Charlie Hebdo attack: Chief editor Charb, cartoonists Cabu, Wolinski, Tignous killed

French cartoonists Tignous (L), Charb (C) and Cabu (AFP Photo / Miguel Medina)
The editor-in-chief of the satirical French magazine Charlie Hebdo, Stephane Charbonnier, who goes by the pen name Charb, has been killed along with three of his colleagues after gunmen stormed their offices.

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The attackers stormed the Paris office of Charlie Hebdo calling the journalists who were holding an editorial meeting by name and shouting that their prophet had been avenged, AFP reports citing a police source.

It has now been confirmed by Charlie Hebdo’s lawyer that four of the magazine’s cartoonists were killed in the attack: Cabu, Wolinski, Charb and Tignous.

(from L) Georges Wolinski, Jean Cabut, aka Cabu, Charb and Tignous (AFP Photo / Guillaume Baptiste / Bertrand Guay / Francois Guillot / Francois Guillot)

Twelve people in total including two policemen are confirmed to have been killed in the shooting.

The left-wing satirical weekly newspaper has a history of pocking fun at the Prophet Muhammad but also at popes, presidents and France’s high and mighty.

Charlie Hebdo hit the international headlines in November 2011, when its offices were firebombed following publication of a cartoon on the front page of the Prophet Muhammad threatening readers with “a hundred lashes if you don’t die laughing.”

The attack completely gutted its Paris offices and its staff received death threats but just six days later it published another cartoon of one of its male cartoonists passionately kissing a bearded Muslim man in front of the bombed out building with the headline ‘love is stronger than hate.’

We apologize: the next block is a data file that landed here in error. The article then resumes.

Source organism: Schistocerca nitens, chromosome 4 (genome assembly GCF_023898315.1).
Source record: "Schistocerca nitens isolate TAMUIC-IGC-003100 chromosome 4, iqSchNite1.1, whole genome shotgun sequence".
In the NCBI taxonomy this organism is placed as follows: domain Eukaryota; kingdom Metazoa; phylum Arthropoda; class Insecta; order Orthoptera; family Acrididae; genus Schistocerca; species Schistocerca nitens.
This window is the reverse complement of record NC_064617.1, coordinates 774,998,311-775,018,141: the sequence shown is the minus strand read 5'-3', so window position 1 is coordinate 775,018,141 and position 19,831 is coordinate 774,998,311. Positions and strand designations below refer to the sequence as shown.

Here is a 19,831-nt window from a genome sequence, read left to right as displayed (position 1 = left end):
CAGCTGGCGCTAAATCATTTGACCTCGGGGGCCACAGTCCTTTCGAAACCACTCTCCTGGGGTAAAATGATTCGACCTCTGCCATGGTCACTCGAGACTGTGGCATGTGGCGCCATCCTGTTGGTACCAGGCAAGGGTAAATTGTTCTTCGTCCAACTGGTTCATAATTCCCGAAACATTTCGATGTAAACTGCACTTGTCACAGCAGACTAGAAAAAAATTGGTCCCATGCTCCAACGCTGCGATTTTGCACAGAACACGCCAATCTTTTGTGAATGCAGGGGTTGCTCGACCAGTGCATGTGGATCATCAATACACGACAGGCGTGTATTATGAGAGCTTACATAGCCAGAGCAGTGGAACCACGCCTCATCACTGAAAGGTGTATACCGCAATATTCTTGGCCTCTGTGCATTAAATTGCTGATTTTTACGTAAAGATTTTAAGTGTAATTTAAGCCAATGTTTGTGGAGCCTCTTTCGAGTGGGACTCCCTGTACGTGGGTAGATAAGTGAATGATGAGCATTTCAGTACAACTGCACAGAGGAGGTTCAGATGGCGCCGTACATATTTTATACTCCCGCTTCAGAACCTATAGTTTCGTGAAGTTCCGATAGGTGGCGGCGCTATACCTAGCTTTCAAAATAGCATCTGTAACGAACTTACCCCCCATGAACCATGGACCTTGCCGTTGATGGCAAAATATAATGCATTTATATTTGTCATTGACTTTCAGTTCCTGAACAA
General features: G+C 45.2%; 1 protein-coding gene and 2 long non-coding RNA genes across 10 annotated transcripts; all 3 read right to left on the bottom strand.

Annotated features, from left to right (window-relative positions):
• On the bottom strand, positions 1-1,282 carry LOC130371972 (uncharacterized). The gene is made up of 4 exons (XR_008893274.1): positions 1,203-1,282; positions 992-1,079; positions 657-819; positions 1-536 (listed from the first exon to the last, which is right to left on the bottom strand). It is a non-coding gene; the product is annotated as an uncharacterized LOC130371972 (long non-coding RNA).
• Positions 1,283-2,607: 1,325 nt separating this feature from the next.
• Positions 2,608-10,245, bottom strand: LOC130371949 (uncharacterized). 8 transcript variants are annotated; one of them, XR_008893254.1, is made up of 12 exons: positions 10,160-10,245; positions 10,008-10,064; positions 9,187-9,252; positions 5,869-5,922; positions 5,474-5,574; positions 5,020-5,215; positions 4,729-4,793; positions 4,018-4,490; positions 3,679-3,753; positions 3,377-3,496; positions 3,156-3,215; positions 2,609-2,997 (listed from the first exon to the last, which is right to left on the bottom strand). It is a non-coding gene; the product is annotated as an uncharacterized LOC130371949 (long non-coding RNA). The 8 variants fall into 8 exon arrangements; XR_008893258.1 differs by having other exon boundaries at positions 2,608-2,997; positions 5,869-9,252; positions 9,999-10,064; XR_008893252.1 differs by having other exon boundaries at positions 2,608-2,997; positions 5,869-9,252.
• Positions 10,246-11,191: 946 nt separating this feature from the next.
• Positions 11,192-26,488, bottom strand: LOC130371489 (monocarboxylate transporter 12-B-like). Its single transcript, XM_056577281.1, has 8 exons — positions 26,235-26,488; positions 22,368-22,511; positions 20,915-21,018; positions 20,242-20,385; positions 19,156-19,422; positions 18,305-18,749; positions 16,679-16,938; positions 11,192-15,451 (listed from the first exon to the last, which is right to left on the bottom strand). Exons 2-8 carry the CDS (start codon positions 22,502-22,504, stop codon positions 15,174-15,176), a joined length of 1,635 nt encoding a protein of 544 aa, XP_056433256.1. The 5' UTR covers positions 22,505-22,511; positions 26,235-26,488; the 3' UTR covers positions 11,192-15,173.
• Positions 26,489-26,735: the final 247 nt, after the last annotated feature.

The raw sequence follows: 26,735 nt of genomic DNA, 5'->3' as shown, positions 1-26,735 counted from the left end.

A victim is evacuated on a stretcher on January 7, 2015 after armed gunmen stormed the offices of the French satirical newspaper Charlie Hebdo in Paris, leaving at least 12 people dead. (AFP Photo / Martin Bureau)

Later that year, despite appeals from the French government not to go ahead with the publication, it published another cartoon of a naked Prophet Muhammad, followed by one of him being pushed around in a wheelchair by an orthodox Jew.

This was against the backdrop of protests all over the Muslim world against a low-budget US film called The Innocence of Muslims ridiculing the Prophet Muhammad.

The publication prompted the French government to close embassies and schools in 20 countries.

This week’s front page featured author Michel Houllebecq, whose latest book called Soumission depicts France in 2022 being ruled by an Islamic government.

In the past Charb defended the magazine’s work and told the Associated Press in 2012, “A pencil is not a weapon. It’s just a means of expression.”

“Mohammed isn’t sacred to me. I don’t blame Muslim’s for not laughing at our drawings. I live under French law. I don’t live under Quranic law,” he said.

Firefighters push a stretcher outside the headquarters of the French satirical newspaper Charlie Hebdo in Paris on January 7, 2015, after armed gunmen stormed the offices leaving twelve dead, including three police officers, according to sources close to the investigation. (AFP Photo / Kenzo Tribouillard)

Charlie Hebdo’s offices have been under police protection since the 2011 incident with Charbonnier saying that he would continue to mock Islam until“Islam is just as banal as Catholicism.”

And it’s not just Muslims who have been the butt of Charlie Hebdo’s jokes. Pope Benedict appeared on the front cover in an amorous embrace with a Vatican guard, and former French president Nicolas Sarkozy was sketched looking like a sick vampire.

In 2012 Charb told Reuters that nobody noticed when the paper ridiculed Catholic traditionalists. "But we are not allowed to make fun of Muslim hardliners. It's the new rule ... but we will not obey it," he said.